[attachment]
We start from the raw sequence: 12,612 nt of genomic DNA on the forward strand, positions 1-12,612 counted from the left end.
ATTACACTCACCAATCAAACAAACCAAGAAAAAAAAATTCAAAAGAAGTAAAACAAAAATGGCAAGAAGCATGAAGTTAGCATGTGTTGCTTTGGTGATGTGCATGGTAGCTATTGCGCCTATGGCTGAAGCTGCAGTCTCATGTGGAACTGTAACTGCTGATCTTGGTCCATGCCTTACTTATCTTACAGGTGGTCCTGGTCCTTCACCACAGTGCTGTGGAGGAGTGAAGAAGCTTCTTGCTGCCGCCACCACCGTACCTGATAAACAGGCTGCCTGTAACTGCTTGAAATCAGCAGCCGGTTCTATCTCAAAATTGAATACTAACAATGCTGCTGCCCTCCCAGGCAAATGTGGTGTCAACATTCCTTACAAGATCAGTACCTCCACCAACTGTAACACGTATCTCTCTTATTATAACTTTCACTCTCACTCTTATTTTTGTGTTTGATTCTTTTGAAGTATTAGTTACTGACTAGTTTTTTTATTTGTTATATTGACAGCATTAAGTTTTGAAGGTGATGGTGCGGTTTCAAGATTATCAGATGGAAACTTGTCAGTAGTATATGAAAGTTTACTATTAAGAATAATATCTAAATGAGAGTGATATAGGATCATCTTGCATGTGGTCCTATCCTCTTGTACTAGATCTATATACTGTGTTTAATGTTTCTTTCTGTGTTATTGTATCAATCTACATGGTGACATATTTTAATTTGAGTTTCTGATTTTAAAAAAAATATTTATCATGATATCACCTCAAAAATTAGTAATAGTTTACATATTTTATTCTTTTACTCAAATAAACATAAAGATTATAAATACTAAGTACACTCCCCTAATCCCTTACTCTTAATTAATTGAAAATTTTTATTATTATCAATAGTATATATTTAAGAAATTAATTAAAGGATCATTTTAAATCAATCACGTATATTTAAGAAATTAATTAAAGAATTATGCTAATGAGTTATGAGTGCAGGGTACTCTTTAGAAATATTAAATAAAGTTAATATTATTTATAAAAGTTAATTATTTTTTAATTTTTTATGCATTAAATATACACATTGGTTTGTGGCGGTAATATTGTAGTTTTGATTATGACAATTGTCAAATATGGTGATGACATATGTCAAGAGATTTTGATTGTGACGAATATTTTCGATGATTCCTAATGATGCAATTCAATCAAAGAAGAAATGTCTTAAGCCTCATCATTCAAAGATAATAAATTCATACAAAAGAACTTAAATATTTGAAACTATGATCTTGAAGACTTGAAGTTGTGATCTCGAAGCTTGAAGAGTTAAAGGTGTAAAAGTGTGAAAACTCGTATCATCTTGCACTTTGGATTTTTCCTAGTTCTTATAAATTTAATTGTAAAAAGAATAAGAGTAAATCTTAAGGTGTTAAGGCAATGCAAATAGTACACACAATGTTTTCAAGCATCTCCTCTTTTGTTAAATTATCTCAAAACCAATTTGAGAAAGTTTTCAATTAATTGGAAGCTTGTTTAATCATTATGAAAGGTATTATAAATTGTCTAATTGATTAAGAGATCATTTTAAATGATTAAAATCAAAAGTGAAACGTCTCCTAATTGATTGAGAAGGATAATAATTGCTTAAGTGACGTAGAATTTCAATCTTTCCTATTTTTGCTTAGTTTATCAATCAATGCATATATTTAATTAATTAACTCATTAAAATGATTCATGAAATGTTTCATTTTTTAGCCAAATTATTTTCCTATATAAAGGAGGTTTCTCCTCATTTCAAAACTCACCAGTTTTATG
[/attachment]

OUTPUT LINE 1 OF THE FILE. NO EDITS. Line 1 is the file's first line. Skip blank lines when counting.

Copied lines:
We start from the raw sequence: 12,612 nt of genomic DNA on the forward strand, positions 1-12,612 counted from the left end.